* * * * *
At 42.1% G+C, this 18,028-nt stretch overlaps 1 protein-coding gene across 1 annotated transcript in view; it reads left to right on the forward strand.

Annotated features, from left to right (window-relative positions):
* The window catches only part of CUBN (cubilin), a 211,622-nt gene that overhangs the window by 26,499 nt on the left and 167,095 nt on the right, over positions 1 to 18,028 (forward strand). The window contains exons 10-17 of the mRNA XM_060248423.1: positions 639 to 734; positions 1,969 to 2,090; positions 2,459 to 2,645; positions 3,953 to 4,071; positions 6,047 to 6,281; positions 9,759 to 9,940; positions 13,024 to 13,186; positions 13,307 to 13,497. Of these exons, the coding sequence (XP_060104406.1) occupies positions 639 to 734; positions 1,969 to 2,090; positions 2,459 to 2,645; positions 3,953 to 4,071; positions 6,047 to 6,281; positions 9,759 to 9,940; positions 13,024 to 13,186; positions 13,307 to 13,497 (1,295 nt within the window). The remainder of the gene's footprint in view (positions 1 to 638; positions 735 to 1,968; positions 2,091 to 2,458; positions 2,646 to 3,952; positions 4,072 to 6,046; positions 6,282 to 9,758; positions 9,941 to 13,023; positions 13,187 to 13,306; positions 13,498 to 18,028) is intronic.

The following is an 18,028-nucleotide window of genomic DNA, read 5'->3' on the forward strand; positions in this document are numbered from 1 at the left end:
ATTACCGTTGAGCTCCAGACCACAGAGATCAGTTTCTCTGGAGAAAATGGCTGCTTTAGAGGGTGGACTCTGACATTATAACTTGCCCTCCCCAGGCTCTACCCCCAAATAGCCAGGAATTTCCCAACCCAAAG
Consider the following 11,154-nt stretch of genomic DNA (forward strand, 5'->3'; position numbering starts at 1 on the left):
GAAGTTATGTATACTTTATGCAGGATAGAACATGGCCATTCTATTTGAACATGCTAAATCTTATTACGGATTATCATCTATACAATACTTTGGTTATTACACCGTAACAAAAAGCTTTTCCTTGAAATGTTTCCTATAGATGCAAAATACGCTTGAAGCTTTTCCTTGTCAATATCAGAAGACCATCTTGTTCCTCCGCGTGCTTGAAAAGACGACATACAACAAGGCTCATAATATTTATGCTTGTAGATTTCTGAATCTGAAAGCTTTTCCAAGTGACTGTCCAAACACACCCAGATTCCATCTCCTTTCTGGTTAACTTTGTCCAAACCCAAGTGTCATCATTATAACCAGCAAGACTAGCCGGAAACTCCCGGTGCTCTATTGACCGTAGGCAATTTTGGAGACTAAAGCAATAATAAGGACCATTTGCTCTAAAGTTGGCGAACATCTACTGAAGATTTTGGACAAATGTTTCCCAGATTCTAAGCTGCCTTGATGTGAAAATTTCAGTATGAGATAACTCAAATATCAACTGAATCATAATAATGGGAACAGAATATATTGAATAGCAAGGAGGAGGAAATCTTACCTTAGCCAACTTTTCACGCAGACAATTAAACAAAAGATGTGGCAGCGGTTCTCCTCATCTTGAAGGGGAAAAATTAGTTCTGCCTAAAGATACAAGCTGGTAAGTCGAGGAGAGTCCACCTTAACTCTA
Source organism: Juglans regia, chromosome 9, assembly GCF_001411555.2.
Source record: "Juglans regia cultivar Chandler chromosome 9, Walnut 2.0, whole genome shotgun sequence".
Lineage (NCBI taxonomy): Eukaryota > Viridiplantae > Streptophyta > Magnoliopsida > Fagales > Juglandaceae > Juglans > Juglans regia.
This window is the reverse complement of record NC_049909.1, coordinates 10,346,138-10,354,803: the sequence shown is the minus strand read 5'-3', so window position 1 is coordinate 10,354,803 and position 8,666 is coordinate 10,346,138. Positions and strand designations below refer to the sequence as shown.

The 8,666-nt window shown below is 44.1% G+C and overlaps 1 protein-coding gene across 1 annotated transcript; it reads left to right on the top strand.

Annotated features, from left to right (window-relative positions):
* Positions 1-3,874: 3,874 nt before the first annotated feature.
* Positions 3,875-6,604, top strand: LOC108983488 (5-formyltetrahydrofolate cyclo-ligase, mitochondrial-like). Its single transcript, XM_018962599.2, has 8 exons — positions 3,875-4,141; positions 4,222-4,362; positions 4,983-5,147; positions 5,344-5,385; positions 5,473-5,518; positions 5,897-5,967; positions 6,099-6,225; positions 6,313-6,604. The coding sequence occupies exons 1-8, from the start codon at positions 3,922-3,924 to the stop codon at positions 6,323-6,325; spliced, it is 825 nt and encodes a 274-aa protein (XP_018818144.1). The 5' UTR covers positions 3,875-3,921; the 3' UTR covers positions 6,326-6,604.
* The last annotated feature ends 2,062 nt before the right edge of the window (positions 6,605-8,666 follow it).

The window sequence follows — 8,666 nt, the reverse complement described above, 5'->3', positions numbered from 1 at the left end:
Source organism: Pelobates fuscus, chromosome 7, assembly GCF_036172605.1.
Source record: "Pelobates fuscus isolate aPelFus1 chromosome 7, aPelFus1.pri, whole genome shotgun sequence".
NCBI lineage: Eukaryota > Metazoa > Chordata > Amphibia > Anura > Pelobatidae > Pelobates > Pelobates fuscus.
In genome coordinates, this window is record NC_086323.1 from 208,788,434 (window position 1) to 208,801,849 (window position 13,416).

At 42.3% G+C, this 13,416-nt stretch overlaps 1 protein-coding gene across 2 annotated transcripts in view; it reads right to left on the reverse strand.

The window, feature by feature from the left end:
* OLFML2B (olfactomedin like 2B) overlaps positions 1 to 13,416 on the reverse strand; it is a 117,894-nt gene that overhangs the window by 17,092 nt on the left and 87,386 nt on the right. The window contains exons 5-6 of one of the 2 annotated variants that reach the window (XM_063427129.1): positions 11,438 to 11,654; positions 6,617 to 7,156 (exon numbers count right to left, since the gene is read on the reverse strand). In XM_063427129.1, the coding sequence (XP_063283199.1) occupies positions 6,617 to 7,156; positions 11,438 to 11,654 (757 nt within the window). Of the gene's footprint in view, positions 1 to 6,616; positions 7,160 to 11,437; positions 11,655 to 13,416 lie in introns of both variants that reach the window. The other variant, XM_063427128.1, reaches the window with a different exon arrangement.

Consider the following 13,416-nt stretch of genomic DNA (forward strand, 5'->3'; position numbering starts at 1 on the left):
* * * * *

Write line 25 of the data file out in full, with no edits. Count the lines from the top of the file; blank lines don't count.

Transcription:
Consider the following 13,416-nt stretch of genomic DNA (forward strand, 5'->3'; position numbering starts at 1 on the left):